Text: Burton R. Pollin, “May 1836 (Headnote),” The Collected Writings of Edgar Allan Poe — Vol. V: SLM (1997), pp. 185-186 (This material is protected by copyright)


[page 185:]

May 1836

[column 1:]

On May 16 Poe married his cousin Virginia Clemm, not yet fourteen, in the presence of her mother and a small group of witnesses, including T. W. White and his daughter. It may have been a second ceremony; Mabbott found evidence that they had privately wed in Baltimore on September 22, 1835 (Mabbott 1: 545-46). Their union was to last until Virginia’s early death from tuberculosis in 1847.

Poe took no break from his editorial duties, for the SLM — despite its growing renown-was still not a financial success. As White wrote to a friend who was now editing a New York paper, only if he managed to begin Volume 3 “with 12 or 1300 paying subscribers [would] all be well — otherwise my loss will be very great, for up to the present time my expenses in rearing it to what it is, have greatly run ahead of my actual receipts” (Poe Log, pp. 207-08). This comment, incidentally, is important in assessing Poe’s later claims about his personal share in boosting the sales of the SLM.

The May issue, which appeared about the twenty-seventh of the month, continued the printing of the “MSS. of Benj. Franklin,” to which Poe probably appended this editorial note: “These pieces from the pen of Dr. Franklin have never appeared in any edition of his works, and are from the manuscript book which contains the Lecture and Essays published in the April number of the Messenger” (p. 349). The SLM (on pp. 349-52) prints three long items by Franklin, which are given in the [column 2:] Yale Papers, pp. 222-25, 244-48, 260-61 (see Headnote for April 1836). These are: (a) a long “letter” by “Alice Addertongue” to the Gazette of 12 September 1732 on “scandal,” (b) “Queries to be Asked the Junto” and (c) another “letter” sent by “Casuist” to the Gazette of 25 January 1731 on proper compensation for a “boarded” horse that has been lost before return. Poe’s own contributions, after his exertions on the previous issue, were not notable. He reprinted two poems, both signed “E. A. P.”: “Sonnet [ — to Science]” ( p. 366; texts and notes in Mabbott 1: 9092) and “Irene,” later revised again and retitled “The Sleeper” (pp. 387-88; texts and notes in Mabbott 1: 178-89). Two fillers can be credited to him: “The Corpus Juris” (p. 372; text and notes in Pollin 2: 435) and “Alliteration” ( p. 380; text and notes in Pollin 2: 43536).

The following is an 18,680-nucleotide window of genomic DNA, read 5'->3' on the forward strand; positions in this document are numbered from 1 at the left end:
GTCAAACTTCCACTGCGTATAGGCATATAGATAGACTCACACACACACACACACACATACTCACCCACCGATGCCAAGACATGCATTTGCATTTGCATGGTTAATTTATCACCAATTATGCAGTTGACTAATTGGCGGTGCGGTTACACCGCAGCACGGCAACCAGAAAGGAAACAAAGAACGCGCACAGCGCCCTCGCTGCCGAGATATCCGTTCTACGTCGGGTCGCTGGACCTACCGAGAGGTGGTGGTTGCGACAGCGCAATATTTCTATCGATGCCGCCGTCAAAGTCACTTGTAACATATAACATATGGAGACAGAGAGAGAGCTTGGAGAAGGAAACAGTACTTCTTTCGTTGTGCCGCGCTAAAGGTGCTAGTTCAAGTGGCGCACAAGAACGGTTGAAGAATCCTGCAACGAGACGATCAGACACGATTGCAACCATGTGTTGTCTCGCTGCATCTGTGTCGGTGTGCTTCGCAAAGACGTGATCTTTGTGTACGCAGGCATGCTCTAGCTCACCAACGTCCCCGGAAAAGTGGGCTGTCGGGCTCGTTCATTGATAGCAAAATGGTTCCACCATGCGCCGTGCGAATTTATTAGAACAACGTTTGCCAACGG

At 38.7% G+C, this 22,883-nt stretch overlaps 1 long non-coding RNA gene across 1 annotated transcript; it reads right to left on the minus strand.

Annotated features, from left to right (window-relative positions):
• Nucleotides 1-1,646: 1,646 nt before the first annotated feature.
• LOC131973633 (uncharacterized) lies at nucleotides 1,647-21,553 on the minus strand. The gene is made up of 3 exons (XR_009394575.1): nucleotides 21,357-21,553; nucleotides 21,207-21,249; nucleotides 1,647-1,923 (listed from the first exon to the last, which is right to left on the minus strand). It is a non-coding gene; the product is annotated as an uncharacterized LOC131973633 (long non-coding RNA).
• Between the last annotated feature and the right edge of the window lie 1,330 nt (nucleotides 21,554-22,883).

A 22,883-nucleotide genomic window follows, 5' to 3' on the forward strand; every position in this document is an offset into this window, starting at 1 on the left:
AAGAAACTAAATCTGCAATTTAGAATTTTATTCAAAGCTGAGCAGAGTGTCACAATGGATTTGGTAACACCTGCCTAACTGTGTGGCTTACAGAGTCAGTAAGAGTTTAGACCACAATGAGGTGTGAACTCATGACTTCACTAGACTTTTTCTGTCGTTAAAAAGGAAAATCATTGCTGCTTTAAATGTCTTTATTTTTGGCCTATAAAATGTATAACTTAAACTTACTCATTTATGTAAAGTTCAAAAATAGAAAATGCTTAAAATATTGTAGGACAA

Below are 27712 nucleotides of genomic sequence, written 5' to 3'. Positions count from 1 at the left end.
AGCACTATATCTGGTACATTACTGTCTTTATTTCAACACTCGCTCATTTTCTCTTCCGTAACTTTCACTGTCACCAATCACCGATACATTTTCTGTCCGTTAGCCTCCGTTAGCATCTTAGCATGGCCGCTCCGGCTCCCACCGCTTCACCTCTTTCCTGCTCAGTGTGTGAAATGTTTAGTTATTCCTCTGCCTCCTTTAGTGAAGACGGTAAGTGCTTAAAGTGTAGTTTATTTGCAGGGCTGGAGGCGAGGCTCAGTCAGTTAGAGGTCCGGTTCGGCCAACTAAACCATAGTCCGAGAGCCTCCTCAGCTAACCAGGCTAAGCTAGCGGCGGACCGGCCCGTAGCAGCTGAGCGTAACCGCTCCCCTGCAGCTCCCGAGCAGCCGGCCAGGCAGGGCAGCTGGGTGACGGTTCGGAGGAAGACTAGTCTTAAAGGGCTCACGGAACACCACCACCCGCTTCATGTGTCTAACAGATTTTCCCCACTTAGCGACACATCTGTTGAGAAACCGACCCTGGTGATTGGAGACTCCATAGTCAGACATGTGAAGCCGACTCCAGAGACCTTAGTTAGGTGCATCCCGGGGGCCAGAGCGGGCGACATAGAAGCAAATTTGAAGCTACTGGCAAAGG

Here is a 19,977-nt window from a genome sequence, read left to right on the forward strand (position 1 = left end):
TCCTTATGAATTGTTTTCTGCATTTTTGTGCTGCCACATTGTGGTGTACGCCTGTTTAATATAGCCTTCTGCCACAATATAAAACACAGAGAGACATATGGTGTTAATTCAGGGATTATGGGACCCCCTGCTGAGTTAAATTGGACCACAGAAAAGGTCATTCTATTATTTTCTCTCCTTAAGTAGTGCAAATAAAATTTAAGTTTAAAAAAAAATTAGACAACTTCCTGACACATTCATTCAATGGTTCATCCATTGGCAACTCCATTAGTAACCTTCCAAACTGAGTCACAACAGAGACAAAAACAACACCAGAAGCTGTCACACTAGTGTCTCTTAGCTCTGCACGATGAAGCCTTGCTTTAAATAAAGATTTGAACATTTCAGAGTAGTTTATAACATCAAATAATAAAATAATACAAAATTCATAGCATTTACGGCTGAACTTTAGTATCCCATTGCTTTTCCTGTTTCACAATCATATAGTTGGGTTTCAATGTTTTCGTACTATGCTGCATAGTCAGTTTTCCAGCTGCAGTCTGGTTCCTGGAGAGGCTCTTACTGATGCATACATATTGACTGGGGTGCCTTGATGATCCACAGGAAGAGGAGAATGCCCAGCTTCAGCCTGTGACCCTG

The longer pieces were “Lynch’s Law,” under the heading “Editorial,” and, under the caption “Critical Notices,” six reviews, all heavily padded with quotations. A seventh review, that of Grenville Mellen’s The Martyr’s Triumph, is signed “O.“-probably James Frederick Otis, who assisted Poe in procuring signatures for “Autography” (Mabbott 2: 260). To it Poe attached two editorial footnotes; the first reads: “We have received this notice of Mellen’s Poems from a personal friend, in whose judgment we have implicit relianceof course we cannot deviate from [page 186:] our rules by adopting the criticism as Editorial” (p. 403). A second note follows the review by “O.” and introduces a long poetic extract (filler?) that completes the issue: “We may add to the critique of our friend ‘O.’ that in looking over cursorily [column 2:] the poems of Mellen, we have been especially taken with the following spirited lyric” (p. 404). Since Poe singled out this review for attribution to another hand, he implicitly claimed authorship of those which preceded it.






[S:0 - BRP5S, 1997] - Edgar Allan Poe Society of Baltimore - Editions - The Collected Writings of Edgar Allan Poe (B. R. Pollin) (May 1836 (Headnote))